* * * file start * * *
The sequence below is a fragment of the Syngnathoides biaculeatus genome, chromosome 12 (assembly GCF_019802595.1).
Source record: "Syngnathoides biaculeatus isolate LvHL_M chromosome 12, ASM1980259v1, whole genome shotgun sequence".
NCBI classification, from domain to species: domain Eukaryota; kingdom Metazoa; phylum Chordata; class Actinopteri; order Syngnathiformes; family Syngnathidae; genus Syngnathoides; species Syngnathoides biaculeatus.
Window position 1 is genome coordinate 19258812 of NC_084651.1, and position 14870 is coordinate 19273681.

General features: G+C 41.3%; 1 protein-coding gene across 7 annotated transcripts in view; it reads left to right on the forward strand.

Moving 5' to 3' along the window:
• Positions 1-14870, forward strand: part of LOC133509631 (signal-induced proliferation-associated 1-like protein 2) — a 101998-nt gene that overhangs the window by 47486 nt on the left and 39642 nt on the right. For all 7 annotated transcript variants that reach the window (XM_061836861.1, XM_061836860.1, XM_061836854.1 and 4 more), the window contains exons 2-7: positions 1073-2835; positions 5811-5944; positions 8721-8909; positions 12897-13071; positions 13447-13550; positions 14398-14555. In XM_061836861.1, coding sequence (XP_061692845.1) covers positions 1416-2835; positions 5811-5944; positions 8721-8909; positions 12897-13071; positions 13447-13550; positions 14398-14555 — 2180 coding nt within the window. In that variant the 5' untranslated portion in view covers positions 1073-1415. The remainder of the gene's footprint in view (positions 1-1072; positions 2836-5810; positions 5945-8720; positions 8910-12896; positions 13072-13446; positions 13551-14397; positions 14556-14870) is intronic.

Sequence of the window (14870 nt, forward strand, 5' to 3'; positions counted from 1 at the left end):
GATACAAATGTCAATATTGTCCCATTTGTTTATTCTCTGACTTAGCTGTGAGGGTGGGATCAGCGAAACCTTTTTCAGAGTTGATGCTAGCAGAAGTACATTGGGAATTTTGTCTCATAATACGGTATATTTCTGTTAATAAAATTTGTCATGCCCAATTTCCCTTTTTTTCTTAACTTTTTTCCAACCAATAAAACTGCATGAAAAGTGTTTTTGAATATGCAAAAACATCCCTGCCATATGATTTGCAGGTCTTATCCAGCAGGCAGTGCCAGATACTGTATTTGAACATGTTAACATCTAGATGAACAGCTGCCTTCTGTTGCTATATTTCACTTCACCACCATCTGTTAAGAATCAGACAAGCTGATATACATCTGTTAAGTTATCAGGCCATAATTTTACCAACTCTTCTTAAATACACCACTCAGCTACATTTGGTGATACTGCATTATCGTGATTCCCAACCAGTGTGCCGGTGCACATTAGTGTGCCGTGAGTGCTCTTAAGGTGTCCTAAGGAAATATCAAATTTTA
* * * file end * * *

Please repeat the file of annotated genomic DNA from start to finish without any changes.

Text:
The sequence below is a fragment of the Syngnathoides biaculeatus genome, chromosome 12 (assembly GCF_019802595.1).
Source record: "Syngnathoides biaculeatus isolate LvHL_M chromosome 12, ASM1980259v1, whole genome shotgun sequence".
NCBI classification, from domain to species: domain Eukaryota; kingdom Metazoa; phylum Chordata; class Actinopteri; order Syngnathiformes; family Syngnathidae; genus Syngnathoides; species Syngnathoides biaculeatus.
Window position 1 is genome coordinate 19258812 of NC_084651.1, and position 14870 is coordinate 19273681.

General features: G+C 41.3%; 1 protein-coding gene across 7 annotated transcripts in view; it reads left to right on the forward strand.

Moving 5' to 3' along the window:
• Positions 1-14870, forward strand: part of LOC133509631 (signal-induced proliferation-associated 1-like protein 2) — a 101998-nt gene that overhangs the window by 47486 nt on the left and 39642 nt on the right. For all 7 annotated transcript variants that reach the window (XM_061836861.1, XM_061836860.1, XM_061836854.1 and 4 more), the window contains exons 2-7: positions 1073-2835; positions 5811-5944; positions 8721-8909; positions 12897-13071; positions 13447-13550; positions 14398-14555. In XM_061836861.1, coding sequence (XP_061692845.1) covers positions 1416-2835; positions 5811-5944; positions 8721-8909; positions 12897-13071; positions 13447-13550; positions 14398-14555 — 2180 coding nt within the window. In that variant the 5' untranslated portion in view covers positions 1073-1415. The remainder of the gene's footprint in view (positions 1-1072; positions 2836-5810; positions 5945-8720; positions 8910-12896; positions 13072-13446; positions 13551-14397; positions 14556-14870) is intronic.

Sequence of the window (14870 nt, forward strand, 5' to 3'; positions counted from 1 at the left end):
GATACAAATGTCAATATTGTCCCATTTGTTTATTCTCTGACTTAGCTGTGAGGGTGGGATCAGCGAAACCTTTTTCAGAGTTGATGCTAGCAGAAGTACATTGGGAATTTTGTCTCATAATACGGTATATTTCTGTTAATAAAATTTGTCATGCCCAATTTCCCTTTTTTTCTTAACTTTTTTCCAACCAATAAAACTGCATGAAAAGTGTTTTTGAATATGCAAAAACATCCCTGCCATATGATTTGCAGGTCTTATCCAGCAGGCAGTGCCAGATACTGTATTTGAACATGTTAACATCTAGATGAACAGCTGCCTTCTGTTGCTATATTTCACTTCACCACCATCTGTTAAGAATCAGACAAGCTGATATACATCTGTTAAGTTATCAGGCCATAATTTTACCAACTCTTCTTAAATACACCACTCAGCTACATTTGGTGATACTGCATTATCGTGATTCCCAACCAGTGTGCCGGTGCACATTAGTGTGCCGTGAGTGCTCTTAAGGTGTCCTAAGGAAATATCAAATTTTA